Kelly Jones pairs team roping with a career as a private pilot to make her lifelong dreams come true.
Rodeo was a way of life for Kelly Jones while growing up on her family’s Sonora, Texas ranch, but in the rough country of southwest Texas, so was flying.
“Interestingly enough, I was that little Tom boy growing up–I loved horses and airplanes,” she remembered. “Unlike most normal little girls that had pictures of boys in their locker, I had pictures of airplanes and horses.”
Jones’ cousin and uncle had a Piper Cub they used to gather cattle with because their ranch had such rough country, and her grandfather on her mom’s side took her to air shows and talked to her about airplanes.
She was an all-around cowgirl growing up, competing in all the events–except team roping.
“It was kind of funny because Dad said that girls couldn’t rope against the boys, so I really didn’t team rope until I was in college,” Jones said of her time at Odessa College on a full-ride.
Her first big win was in 2001 at the USTRC’s Cinch National Finals of Team Roping.
“When I sent home two buckles and $13,000 in cash, I was like, ‘Yeah Dad, I think girls can rope against the boys, huh?’ Now he is my sister’s and my biggest fan. He loves when we call in and have big wins, he’s just proud as a peach. I think the whole stereotype from back then where girls didn’t rope against boys is changing, kind of like flying. We’re seeing more and more girl pilots these days. It’s a revolution of women realizing they don’t have to be in the kitchen, they can be in the arena, and they can be in the cockpit of the airplane.”
And her list of accomplishments in the arena include placings at some of the most prestigious ropings in the country, including the Wildfire Cowgirls Only, the Windy Ryon, and the Reno Rodeo Invitational.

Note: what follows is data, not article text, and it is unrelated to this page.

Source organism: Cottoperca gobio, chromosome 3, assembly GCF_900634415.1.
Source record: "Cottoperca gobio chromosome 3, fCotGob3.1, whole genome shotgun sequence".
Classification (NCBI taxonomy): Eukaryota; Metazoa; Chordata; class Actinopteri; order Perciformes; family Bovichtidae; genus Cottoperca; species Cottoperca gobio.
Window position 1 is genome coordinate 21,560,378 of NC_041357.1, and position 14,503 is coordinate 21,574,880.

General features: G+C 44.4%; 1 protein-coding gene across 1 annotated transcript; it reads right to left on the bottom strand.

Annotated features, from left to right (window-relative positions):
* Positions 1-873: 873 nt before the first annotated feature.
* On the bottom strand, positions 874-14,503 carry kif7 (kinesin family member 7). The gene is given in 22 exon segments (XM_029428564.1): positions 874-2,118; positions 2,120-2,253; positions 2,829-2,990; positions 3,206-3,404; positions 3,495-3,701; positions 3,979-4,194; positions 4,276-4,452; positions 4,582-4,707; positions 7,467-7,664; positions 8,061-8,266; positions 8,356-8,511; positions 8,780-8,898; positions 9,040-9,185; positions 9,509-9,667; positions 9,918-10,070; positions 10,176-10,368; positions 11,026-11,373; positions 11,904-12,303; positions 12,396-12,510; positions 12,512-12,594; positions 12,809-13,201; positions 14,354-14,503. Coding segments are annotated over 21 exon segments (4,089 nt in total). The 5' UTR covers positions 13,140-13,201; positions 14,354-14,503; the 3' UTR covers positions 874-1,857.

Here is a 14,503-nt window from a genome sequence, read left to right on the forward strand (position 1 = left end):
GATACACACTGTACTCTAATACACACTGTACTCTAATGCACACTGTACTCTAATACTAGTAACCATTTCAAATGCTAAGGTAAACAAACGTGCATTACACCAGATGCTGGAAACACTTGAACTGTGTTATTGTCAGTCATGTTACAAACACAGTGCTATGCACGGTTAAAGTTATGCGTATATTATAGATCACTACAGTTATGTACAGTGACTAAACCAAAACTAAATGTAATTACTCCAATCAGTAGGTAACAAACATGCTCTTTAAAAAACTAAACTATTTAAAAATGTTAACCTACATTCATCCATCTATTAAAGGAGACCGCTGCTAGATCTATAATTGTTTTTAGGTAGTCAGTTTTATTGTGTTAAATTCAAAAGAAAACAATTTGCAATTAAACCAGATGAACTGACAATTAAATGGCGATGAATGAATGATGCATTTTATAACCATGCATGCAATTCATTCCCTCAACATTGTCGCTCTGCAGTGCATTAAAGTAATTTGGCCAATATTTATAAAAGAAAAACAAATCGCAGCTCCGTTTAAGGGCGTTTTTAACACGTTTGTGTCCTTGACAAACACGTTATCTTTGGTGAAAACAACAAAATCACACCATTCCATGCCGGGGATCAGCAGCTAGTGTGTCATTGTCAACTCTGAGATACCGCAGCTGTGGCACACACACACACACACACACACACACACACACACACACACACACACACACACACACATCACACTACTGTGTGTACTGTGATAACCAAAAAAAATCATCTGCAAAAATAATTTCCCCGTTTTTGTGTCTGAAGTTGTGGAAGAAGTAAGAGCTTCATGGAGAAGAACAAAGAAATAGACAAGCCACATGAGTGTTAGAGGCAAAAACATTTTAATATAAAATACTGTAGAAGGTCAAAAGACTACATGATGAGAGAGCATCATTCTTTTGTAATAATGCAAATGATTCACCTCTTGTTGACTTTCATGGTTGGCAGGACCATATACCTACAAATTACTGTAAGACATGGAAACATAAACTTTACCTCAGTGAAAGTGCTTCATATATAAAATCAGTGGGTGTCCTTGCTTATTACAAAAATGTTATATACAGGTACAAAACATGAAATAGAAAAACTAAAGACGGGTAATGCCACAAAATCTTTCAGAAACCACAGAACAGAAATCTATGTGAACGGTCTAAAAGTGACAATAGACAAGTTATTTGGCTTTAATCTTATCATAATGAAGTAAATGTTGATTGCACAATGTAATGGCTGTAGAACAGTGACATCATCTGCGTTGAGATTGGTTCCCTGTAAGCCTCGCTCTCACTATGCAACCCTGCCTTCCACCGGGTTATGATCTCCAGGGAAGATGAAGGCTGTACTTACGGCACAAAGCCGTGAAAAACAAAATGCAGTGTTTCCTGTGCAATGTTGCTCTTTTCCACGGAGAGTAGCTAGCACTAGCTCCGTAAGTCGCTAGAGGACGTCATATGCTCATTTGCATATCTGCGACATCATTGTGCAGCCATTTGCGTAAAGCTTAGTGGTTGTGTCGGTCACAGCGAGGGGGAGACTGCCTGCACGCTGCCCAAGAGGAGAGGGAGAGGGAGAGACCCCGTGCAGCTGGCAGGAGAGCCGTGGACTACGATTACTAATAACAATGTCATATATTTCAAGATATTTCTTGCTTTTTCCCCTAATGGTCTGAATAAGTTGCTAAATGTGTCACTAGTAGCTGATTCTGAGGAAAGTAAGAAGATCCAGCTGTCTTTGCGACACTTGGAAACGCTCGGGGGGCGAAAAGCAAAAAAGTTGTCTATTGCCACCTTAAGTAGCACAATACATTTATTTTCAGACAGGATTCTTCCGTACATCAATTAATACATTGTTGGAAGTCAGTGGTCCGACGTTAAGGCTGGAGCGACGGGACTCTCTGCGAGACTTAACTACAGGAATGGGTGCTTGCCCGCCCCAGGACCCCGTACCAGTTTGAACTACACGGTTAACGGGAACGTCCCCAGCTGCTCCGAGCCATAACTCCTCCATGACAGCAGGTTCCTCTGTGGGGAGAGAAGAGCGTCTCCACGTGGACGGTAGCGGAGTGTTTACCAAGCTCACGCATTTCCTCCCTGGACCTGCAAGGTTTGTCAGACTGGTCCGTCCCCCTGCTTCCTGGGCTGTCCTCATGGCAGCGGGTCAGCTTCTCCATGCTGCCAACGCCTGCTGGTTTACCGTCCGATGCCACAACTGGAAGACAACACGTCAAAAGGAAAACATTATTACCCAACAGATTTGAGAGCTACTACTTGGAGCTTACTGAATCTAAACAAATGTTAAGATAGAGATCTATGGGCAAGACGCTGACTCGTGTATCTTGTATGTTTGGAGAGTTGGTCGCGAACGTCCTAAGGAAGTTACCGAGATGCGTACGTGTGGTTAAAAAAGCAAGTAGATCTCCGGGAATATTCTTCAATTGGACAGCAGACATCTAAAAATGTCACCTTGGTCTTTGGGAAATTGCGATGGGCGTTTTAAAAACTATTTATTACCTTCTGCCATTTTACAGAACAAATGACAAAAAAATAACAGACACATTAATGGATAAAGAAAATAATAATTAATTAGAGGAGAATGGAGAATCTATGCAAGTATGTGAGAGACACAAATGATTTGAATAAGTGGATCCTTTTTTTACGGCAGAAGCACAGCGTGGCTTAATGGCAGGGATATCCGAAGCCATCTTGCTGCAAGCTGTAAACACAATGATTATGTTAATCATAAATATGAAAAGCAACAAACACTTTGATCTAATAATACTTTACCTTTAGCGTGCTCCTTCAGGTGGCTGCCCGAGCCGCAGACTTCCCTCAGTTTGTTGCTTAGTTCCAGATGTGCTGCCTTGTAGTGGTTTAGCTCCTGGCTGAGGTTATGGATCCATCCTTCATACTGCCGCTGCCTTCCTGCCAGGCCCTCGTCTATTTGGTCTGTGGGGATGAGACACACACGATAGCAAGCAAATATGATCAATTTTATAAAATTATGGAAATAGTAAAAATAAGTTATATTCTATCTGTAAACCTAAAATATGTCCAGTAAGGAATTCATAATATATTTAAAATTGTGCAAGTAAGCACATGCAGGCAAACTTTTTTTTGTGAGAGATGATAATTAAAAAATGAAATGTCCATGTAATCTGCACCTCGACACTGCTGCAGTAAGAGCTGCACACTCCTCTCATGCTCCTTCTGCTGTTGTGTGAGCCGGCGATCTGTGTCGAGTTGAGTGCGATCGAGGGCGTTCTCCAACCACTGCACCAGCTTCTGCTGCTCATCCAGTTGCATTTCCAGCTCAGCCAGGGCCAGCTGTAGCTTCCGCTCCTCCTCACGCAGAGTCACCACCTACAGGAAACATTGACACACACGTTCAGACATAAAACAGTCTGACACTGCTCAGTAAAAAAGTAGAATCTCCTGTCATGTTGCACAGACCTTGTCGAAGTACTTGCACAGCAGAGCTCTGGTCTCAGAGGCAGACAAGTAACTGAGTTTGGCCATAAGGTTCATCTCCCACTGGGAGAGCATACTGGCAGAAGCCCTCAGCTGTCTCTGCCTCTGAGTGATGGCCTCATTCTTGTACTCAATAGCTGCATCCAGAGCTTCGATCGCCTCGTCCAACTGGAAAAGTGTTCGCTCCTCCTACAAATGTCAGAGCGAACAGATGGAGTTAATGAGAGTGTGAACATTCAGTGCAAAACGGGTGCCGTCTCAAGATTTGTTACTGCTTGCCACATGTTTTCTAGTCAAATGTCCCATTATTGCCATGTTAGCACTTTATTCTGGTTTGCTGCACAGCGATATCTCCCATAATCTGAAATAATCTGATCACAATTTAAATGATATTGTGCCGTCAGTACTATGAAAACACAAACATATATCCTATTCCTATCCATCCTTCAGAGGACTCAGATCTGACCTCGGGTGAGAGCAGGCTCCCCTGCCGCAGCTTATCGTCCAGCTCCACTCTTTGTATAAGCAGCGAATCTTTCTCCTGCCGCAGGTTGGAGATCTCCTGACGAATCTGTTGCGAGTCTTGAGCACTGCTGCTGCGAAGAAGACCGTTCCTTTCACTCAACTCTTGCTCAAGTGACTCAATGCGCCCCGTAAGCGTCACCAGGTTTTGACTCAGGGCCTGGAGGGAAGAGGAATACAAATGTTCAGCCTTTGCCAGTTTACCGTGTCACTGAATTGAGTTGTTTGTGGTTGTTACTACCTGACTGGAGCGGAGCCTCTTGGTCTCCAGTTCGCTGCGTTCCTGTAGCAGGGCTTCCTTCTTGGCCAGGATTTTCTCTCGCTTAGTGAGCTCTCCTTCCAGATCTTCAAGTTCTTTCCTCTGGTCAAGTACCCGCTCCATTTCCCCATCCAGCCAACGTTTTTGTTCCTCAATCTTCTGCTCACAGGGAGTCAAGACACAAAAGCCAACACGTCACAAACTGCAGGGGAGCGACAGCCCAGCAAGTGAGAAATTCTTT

“But out of all those, my favorite win ever was winning the 2005 Sutton County Roping during the Sonora Pro Rodeo with my so-called Godfather, Mack Altizer, and having my dad in the roping box with me. I think out of all my wins, that’s been the most cherished one,” Jones said.
As much as Jones loved team roping, though, she had to put it on the backburner when she realized she needed to her wings. When Jones was in her early thirties, she had a sales and marketing job for Equibrand and noticed that her cubicle was getting filled with pictures of airplanes.
“I made the decision one day that I was going to start taking flying lessons. I wanted to be a corporate pilot. I’ve always been that girl that if I see something and want something, I pin my ears and go after it…I received my private pilot rating in 2014. Here we are in 2018, and I’m typed in two jets. Whenever someone asks me, ‘How did you get where you’re at so fast?’ I say, ‘It was just dumb luck and keeping the goal in mind and pursuing everyday to get where I’m at’.”
Building a career that allows her to live her dreams and rope wasn’t easy—and it took some help from her anonymous backer to force her to face some hard realities.
“I had this gentleman that walked into my office one day when I was managing a flight school in Granbury, and he looked at me during our conversation and he said, ‘When are you going to put your rope down and grow up?’”
He told her she had her private pilot’s license, but she needed to put team roping on the back burner to get her flight career to the next level. As much as Jones’ liked going to ropings and rodeos, his words drove her, and in 2015 she added instrument, commercial, and multi-engine ratings to her resume, ultimately getting her first jet.
“When I’m staring out the window of this beautiful jet and we’re going places like the Bahamas or California, all the blood, sweat, and tears that I did to get here–I washed airplanes in 100-degree heat, and I would be laying under a greasy Cessna 172 just thinking, ‘Dear baby Jesus, it’s got to get better than this.’ It was so worth it to get to this point now.”
Now, with her career as a pilot taking off with RVR Aviation, there aren’t any boundaries for Jones–whether it’s roping or flying–because she’s a girl. She wants to be an influence for girls to know that they can be strong and independent.
“You may not have the strength that a guy does, but you can compete and have morals and standards and a competitive level, just like a guy, if not better than the boys,” Jones said.